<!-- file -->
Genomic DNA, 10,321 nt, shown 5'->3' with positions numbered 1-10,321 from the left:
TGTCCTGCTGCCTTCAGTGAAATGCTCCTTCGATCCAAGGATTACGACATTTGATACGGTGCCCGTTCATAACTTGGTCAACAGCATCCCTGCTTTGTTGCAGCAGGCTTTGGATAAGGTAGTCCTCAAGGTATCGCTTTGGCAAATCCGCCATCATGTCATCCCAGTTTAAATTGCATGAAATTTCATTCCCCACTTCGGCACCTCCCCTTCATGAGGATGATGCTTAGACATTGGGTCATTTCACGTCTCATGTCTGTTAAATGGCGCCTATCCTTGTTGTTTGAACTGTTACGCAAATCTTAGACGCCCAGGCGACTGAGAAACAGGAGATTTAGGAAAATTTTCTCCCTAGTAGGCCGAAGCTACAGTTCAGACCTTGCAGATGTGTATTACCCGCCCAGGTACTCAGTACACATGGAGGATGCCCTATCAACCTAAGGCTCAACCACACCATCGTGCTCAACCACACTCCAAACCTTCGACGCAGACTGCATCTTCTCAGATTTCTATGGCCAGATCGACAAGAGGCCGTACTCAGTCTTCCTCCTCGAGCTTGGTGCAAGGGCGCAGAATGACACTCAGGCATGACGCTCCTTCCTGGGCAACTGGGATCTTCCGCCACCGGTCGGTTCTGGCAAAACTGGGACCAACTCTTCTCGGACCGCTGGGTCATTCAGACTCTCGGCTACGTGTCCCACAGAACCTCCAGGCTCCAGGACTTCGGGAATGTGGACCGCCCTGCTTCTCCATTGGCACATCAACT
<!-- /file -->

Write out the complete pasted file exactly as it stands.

Genomic DNA, 10,321 nt, shown 5'->3' with positions numbered 1-10,321 from the left:
TGTCCTGCTGCCTTCAGTGAAATGCTCCTTCGATCCAAGGATTACGACATTTGATACGGTGCCCGTTCATAACTTGGTCAACAGCATCCCTGCTTTGTTGCAGCAGGCTTTGGATAAGGTAGTCCTCAAGGTATCGCTTTGGCAAATCCGCCATCATGTCATCCCAGTTTAAATTGCATGAAATTTCATTCCCCACTTCGGCACCTCCCCTTCATGAGGATGATGCTTAGACATTGGGTCATTTCACGTCTCATGTCTGTTAAATGGCGCCTATCCTTGTTGTTTGAACTGTTACGCAAATCTTAGACGCCCAGGCGACTGAGAAACAGGAGATTTAGGAAAATTTTCTCCCTAGTAGGCCGAAGCTACAGTTCAGACCTTGCAGATGTGTATTACCCGCCCAGGTACTCAGTACACATGGAGGATGCCCTATCAACCTAAGGCTCAACCACACCATCGTGCTCAACCACACTCCAAACCTTCGACGCAGACTGCATCTTCTCAGATTTCTATGGCCAGATCGACAAGAGGCCGTACTCAGTCTTCCTCCTCGAGCTTGGTGCAAGGGCGCAGAATGACACTCAGGCATGACGCTCCTTCCTGGGCAACTGGGATCTTCCGCCACCGGTCGGTTCTGGCAAAACTGGGACCAACTCTTCTCGGACCGCTGGGTCATTCAGACTCTCGGCTACGTGTCCCACAGAACCTCCAGGCTCCAGGACTTCGGGAATGTGGACCGCCCTGCTTCTCCATTGGCACATCAACT